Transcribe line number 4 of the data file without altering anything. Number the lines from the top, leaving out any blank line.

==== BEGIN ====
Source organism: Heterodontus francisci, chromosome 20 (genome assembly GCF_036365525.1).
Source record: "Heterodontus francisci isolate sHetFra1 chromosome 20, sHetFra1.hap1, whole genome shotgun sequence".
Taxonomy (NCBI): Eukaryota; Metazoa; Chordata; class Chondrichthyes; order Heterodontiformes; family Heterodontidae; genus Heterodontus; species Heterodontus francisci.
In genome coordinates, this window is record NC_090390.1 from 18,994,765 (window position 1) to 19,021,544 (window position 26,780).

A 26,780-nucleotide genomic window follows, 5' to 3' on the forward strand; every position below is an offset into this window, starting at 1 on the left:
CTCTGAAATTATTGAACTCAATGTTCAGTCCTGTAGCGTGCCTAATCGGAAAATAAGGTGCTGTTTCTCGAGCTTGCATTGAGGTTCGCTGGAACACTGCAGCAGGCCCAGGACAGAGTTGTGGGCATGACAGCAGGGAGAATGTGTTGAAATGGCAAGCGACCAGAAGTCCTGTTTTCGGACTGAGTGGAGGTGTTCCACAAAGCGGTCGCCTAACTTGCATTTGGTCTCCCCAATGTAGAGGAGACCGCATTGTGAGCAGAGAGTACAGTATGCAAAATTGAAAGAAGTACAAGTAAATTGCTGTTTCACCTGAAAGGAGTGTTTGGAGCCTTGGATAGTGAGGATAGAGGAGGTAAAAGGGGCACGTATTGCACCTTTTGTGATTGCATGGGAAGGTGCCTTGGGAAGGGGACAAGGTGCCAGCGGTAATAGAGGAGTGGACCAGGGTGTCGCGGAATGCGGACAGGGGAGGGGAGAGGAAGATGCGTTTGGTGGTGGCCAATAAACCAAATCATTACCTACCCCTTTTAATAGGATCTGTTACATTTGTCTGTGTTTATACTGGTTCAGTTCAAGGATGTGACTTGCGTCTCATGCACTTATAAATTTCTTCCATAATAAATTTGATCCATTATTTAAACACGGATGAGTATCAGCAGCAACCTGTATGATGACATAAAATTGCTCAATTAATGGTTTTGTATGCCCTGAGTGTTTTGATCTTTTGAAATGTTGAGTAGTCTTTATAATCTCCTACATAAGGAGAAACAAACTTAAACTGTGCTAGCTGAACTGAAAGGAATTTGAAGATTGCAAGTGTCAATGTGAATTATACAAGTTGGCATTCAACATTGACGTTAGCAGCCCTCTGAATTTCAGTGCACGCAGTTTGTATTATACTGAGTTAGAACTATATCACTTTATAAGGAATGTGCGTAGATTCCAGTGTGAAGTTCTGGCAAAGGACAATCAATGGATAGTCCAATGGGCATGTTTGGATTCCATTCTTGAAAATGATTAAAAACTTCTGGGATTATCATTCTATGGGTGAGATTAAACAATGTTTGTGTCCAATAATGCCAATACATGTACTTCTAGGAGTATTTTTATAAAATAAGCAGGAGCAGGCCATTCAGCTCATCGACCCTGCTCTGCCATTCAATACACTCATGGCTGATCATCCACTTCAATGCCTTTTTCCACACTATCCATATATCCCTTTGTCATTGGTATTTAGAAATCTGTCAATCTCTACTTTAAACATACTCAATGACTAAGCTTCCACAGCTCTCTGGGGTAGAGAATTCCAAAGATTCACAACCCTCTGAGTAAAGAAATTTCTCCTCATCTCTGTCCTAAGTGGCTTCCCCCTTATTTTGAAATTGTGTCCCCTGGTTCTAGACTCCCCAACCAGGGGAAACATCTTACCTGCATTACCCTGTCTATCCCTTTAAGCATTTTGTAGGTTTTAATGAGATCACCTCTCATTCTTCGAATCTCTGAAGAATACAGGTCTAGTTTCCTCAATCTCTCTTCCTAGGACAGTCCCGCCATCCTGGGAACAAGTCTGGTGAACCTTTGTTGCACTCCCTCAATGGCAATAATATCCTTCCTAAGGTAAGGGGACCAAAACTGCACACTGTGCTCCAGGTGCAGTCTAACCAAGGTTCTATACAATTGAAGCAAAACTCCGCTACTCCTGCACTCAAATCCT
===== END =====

In genome coordinates, this window is record NC_090390.1 from 18,994,765 (window position 1) to 19,021,544 (window position 26,780).